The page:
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Multiplication bloards after factorization

  1. Nov 18, 2013 #1
    Let a positive definite matrix A be factorized to P and Q, A=P*Q and let an arbitrary matrix B.
    I am calculating the relative error of the factorization through the norm:

    [itex]\epsilon = \left\| \textbf{A}-\textbf{PQ} \right\| / \left\| \textbf{A} \right\|[/itex]

    which gives

    [itex]\epsilon <1\text{e}-16[/itex]

    so I assume factorization is correct.

    But things go messy when I try to multiply the factorized form of A with B.
    In particular, the relative error, r, of the product

    [itex]r = \left\| \textbf{AB}-\textbf{PQB} \right\| / \left\| \textbf{AB} \right\|[/itex]

    now bloats, i.e. I get
    [itex]r>0.1.[/itex]

    Note that B is arbitrary, in particular I have tried several different types: random, structured, all-ones matrix, even the identity matrix.
    I'm confused. How come factorization is correct and then the multiplication bloats?
    Has anything to do with condition number?

    (Unfortunately I can't disclose the type of factorization but I can tell that P and Q are not triangular)
     
  2. jcsd
  3. Nov 19, 2013 #2
    Modification: I mistakenly added also "identity matrix" to previous post. Please ignore this from the list of matrices I have tried.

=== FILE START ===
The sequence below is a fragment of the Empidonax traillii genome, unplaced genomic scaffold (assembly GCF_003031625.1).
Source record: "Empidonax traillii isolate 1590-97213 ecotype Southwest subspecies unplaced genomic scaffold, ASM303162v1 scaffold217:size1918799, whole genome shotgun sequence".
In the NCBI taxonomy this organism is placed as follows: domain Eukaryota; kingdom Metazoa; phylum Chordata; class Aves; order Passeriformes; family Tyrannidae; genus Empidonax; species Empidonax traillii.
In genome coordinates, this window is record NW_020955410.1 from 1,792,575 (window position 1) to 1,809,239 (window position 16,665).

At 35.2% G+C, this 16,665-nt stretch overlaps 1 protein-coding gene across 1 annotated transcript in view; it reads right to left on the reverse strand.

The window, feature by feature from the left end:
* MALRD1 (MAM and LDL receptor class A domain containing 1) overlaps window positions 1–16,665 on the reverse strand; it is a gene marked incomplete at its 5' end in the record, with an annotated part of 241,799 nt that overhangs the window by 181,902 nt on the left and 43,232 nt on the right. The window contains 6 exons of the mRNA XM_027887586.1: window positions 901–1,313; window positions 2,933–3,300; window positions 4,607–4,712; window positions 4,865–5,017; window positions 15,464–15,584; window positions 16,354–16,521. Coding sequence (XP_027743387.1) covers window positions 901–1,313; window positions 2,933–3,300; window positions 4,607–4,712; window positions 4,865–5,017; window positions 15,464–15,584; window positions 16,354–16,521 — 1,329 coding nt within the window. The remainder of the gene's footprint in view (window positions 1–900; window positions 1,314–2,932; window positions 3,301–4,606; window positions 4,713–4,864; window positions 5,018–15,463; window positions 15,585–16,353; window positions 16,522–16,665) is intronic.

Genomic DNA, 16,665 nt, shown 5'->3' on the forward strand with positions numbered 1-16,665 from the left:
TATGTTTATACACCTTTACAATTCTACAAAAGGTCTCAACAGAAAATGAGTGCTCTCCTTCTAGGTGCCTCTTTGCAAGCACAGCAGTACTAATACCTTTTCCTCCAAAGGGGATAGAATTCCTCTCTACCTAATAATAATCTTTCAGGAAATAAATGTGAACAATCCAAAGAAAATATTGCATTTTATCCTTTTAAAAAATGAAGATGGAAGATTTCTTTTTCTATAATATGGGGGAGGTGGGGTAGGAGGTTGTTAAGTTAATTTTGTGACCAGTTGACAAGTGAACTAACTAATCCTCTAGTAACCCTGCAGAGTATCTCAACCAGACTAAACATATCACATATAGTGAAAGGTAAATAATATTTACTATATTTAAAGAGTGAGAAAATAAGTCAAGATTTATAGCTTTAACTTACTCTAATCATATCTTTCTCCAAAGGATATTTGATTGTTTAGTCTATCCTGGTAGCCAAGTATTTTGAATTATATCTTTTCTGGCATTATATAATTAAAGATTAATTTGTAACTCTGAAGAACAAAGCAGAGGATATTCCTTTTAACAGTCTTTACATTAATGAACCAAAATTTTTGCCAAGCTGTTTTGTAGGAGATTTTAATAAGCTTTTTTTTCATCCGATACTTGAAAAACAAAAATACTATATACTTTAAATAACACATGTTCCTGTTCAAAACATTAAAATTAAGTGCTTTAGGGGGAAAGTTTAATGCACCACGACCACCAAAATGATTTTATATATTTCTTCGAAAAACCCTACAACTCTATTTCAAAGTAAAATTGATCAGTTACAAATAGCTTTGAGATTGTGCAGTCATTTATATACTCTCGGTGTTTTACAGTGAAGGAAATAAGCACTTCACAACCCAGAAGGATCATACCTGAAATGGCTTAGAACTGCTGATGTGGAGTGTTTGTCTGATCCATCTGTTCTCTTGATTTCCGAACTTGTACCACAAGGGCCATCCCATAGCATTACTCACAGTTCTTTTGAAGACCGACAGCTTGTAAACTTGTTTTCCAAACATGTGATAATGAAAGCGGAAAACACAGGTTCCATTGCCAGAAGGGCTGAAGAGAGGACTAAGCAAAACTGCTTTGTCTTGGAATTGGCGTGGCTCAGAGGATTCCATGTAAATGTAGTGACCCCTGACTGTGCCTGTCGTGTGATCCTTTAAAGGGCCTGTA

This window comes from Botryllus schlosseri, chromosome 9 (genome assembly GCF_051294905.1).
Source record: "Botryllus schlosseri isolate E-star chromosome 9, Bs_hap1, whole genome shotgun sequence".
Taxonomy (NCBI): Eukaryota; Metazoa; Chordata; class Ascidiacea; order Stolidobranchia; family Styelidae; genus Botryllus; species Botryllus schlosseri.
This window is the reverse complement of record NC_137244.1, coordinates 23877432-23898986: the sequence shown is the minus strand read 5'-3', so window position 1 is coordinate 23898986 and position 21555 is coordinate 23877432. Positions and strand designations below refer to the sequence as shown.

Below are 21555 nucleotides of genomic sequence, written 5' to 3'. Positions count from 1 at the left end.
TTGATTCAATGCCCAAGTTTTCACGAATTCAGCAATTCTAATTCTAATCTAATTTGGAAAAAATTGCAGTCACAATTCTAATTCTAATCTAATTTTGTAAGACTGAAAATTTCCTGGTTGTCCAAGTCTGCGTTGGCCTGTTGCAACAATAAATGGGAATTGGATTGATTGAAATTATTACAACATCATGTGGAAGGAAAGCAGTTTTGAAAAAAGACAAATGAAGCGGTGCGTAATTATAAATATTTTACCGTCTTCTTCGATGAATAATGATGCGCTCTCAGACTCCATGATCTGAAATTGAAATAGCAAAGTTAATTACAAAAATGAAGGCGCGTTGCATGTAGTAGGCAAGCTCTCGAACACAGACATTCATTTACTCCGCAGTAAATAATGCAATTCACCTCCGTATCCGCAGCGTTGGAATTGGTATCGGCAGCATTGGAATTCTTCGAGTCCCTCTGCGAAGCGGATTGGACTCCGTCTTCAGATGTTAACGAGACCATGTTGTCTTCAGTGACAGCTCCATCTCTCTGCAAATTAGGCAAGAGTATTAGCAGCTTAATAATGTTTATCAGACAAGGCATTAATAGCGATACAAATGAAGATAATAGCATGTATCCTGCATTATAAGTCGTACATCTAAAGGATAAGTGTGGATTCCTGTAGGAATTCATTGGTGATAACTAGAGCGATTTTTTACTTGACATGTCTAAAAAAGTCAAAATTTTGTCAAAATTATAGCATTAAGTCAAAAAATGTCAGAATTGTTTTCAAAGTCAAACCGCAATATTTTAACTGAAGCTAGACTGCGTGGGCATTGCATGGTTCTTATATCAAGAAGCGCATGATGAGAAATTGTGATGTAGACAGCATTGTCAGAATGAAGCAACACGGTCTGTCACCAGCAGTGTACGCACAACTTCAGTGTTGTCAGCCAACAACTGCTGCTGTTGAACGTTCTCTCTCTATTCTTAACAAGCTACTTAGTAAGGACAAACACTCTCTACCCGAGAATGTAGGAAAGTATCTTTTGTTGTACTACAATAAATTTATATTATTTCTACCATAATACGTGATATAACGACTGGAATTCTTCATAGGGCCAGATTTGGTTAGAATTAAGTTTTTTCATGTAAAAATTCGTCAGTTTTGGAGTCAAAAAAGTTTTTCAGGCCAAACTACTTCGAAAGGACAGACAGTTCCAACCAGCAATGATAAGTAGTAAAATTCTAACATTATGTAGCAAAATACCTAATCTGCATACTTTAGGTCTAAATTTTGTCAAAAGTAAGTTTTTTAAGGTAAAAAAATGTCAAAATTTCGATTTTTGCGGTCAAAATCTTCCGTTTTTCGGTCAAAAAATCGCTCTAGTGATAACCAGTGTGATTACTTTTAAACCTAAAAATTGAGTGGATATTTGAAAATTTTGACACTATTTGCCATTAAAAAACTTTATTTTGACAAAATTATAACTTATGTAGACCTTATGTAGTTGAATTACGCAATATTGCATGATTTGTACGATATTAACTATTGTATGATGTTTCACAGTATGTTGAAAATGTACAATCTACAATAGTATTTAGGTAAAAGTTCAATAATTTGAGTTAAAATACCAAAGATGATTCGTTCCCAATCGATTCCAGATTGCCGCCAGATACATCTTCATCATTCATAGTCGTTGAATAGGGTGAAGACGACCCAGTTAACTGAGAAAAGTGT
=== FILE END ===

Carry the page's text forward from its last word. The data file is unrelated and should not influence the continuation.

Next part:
4. Nov 19, 2013 #3

    AlephZero

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    Science Advisor
    Homework Helper

    It's hard to know exactly what you are doing since you won't tell us all the facts, but I think the basic issue is the difference between "forward" and "backward" error analysis.

    If you are trying to solve ##Ax = b## numerically, you can estimate the error two different ways.

    Forward error analysis: try to estimate the error in ##x##, i.e assume the exact solution is ##A(x + e) = b ## and find an estimate for the vector ##e##.
    Backward error analysis: consider you have the exact solution to the "wrong" equation, i.e. estimate the size of a matrix ##e## such that ##(A+e)x = b##.

    Backward error analysis (first proposed by Wilkinson in the 1960s) is generally more useful than the more "obvious" forward analysis.
     
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